Thursday, August 07, 2008


You know, deep down, I'm a pretty simple guy. Just get me to and from work each day, let me hit the gym and get home to a household filled with healthy, happy kids and a wife who tolerates me. I don't mind the Sisyphean nature of my job, if enduring means I get one simple thing in life.

Something to look forward to.

Granted, I've a lot left in life to look forward to - mainly it's all related to life milestones my kids will go through. But for me in particular, just something small will do. A poker game a few days away (thanks for the invite Falstaff), or a night out drinking with the G-Vegas conglomerate are just some of the things to appease my idle thoughts.

Sometimes though, bigger things happen. A trip to Vegas perhaps. Or something entirely different.

I booked a trip yesterday. Direct flight to Philly. Yep. The Bash. Hope to see some of you there.

Monday, August 04, 2008

One Night In Vegas

"Get a load of that guy," G-Rob whispered to me. "What a douchebag."

He sat in the 4-seat. He was probably in his mid-to-late 30's and wore his wispy blonde hair with a part on the left. He was wearing sunglasses that most likely went out of style in 1979. G-Rob and I were planning on stacking him. It was the donkey show at the MGM poker room and we thought we'd take over the table. At first, we did.

G-Rob flopped a full house with pocket Queens and stacked two people simultaneously. The show was on. My luck, on the other hand, wasn't at peak capacity. I turned the nut flush and got it all-in with a woman in seat 3 and G-Rob. G-Rob's flush was lower than mine so I won a decent side pot. But the woman's flopped quad 2's took the main pot. She racked up not soon after, the first in a series of minor disappointments that would begin my Thursday gambling session in Vegas.

I got frisky not soon after. I raised with 6c7c because at that moment in time, I felt like controlling the action. I'm pretty sure my raise to $12 was called in 6 places. It wasn't a surprise, because we still were at the MGM poker room at a 1/2 table. When the flop came down Q76 with 2 spades, I felt some guarded pleasure. I knew I couldn't get spades to fold, nor could I get a Queen to fold. So I bet nearly the pot. Fifteen redbirds, stacked in piles of 5 went into the pot after it was checked to me. The guy to my immediate left called and so did the douchebag in seat 4. Awesome, I thought to myself, he can't lay down the Queen. The turn was the 2 of hearts, putting 2 hearts and 2 spades on the board. The pot was about $300 and I had one move left. "Todos los chipos en el pot-o. That's all-in for our bi-lingual friends." Nobody laughed, even though that's pretty high-level comedy. The guy to my left folded what he said later was As7s for a flopped pair and flush draw. Douchebag went into the tank. "I think I gotta call," he said. Of course you do, I thought. How else can I stack you.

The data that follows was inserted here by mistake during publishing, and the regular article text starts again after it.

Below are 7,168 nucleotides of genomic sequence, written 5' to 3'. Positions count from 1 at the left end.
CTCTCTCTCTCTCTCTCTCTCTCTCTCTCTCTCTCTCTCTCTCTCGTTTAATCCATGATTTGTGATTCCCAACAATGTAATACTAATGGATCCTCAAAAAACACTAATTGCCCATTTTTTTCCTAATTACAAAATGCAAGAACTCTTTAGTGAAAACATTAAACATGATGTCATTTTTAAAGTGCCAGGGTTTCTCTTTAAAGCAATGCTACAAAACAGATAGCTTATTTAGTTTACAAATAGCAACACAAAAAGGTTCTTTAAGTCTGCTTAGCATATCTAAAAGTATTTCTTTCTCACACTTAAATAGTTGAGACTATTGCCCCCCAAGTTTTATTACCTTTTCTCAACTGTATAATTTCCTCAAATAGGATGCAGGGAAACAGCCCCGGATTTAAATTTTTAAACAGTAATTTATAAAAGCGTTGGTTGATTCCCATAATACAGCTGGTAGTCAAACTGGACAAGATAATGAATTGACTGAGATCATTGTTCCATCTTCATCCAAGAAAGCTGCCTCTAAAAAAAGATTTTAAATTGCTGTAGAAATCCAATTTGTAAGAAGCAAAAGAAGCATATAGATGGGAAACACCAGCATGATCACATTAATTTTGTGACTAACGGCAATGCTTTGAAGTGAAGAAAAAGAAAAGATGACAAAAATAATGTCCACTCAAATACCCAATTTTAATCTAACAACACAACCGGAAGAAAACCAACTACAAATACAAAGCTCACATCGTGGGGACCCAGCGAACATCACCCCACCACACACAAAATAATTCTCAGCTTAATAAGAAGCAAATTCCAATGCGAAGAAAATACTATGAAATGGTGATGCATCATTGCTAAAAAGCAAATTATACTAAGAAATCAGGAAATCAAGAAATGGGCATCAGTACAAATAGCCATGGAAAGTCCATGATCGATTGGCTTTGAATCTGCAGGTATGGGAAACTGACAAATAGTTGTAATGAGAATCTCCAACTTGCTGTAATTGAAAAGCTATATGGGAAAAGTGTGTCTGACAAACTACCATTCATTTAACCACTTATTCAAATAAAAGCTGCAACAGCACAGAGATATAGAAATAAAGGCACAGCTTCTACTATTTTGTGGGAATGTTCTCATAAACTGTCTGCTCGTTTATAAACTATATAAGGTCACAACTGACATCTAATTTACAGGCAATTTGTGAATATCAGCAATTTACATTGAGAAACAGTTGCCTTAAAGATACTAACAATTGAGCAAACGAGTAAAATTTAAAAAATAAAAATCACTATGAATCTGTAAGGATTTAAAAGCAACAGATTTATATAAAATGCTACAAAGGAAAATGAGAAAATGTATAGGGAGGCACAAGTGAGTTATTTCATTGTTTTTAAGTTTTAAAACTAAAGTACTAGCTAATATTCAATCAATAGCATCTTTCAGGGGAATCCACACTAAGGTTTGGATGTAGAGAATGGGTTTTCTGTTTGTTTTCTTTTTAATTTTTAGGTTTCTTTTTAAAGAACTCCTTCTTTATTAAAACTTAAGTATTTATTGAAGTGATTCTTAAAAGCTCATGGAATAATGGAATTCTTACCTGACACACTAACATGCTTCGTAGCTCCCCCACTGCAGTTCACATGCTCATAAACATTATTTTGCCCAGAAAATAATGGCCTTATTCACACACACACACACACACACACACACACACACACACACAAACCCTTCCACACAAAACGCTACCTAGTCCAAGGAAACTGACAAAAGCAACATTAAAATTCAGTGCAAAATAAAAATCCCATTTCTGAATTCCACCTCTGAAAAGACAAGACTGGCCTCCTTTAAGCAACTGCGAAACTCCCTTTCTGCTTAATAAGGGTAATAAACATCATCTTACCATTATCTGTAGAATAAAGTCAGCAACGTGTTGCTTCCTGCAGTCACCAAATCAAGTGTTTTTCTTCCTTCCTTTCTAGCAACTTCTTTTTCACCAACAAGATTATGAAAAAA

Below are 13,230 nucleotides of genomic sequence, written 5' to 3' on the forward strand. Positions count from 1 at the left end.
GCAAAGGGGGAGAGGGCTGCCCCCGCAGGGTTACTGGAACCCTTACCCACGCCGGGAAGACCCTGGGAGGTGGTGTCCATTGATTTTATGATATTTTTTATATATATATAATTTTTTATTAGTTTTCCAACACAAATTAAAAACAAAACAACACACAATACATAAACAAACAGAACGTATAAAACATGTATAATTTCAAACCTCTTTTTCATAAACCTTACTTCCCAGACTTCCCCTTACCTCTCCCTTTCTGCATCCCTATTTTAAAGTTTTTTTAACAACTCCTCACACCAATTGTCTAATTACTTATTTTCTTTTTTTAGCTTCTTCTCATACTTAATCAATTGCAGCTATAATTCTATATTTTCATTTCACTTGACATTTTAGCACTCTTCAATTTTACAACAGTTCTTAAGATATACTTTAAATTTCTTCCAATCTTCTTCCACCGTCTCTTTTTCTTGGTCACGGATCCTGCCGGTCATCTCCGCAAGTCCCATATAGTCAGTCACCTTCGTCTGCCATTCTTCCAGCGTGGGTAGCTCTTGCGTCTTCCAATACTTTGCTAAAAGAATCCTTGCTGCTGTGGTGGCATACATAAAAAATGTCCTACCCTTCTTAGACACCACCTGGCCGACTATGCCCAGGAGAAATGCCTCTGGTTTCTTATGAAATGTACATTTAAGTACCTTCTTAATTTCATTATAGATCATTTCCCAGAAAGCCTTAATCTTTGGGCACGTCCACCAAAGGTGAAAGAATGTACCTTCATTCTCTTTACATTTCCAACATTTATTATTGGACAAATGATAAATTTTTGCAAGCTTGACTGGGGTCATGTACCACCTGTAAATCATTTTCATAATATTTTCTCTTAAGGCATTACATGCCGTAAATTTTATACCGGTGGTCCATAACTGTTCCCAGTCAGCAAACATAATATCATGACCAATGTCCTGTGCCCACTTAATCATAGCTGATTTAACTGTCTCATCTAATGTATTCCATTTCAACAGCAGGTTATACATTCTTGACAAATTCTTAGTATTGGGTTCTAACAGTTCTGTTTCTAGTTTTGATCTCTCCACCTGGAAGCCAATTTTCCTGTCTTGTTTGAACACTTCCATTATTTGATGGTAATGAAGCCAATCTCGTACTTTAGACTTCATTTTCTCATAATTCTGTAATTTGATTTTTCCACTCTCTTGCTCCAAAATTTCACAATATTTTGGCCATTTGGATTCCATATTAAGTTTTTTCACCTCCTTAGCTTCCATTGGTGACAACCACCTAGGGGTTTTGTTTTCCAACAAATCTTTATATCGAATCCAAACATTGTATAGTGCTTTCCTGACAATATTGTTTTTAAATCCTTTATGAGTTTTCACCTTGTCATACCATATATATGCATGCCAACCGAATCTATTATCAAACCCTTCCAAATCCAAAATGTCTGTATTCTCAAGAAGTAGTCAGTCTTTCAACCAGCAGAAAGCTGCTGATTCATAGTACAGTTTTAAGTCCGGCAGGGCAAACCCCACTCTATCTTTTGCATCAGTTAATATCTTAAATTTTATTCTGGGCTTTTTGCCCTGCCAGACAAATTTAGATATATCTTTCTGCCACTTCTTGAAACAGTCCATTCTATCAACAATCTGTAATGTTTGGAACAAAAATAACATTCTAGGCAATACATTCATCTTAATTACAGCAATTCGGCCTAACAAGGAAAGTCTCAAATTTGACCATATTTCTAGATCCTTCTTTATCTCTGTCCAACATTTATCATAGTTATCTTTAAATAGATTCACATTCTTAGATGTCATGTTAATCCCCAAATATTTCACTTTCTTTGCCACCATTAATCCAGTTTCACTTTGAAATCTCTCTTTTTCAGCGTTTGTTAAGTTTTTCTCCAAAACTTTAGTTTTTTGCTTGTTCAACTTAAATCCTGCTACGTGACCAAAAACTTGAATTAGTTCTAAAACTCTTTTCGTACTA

The river was the 9h. Backdoor flush got there, and so did his straight. He flipped over the 5h8h and took down my $700 pot. Inside, where I keep a small, tiny little black shard of something locked in a small box, my restraints began to give way.

Society's failed to tolerate me. And I have failed to tolerate society.


I cashed out down $500. I'd won the day before and was still up for the trip, but that session was disappointing. Winning that last pot would have gone a long way in paving my mood for the evening. But it was not to be. G-Rob and I got a call from Otis who got off work early. CJ was due in town soon and we all agreed to spend some time at some -EV games. And when you're with Otis, you know what game that is.

It's supposed to be hard to lose a lot at Pai Gow. But sometimes, if you're very, very lucky, you can lose umpteen straight hands and find yourself down $900 at the game. I was that lucky. And I was also approaching mega-tilt. The grey goose martini's at The Palms didn't help. And neither did the endless onslaught of female talent walking by, all of whom were off limits to this happily married, but increasingly horndogish tilt machine.

I got up from the table, leaving G-Rob, Otis and CJ to do whatever it is that you can do to try to win at Pai Gow. I went to a nearby Roulette table and bet on my kids' birthdays. That would ground me. If I could win some back with the power of the mini's magical numbers, I'd be fine. Or so I thought.

It didn't happen. I lost my roulette buy-in quickly and wandered back over to the the Pai Gow table. All of a sudden, and without really trying too hard, I found myself down $1500 for the day. I'm pretty sure I was going to be in for some trouble. The black inside grew and nearly broke free. It was hungry for more of what I'd been feeding it.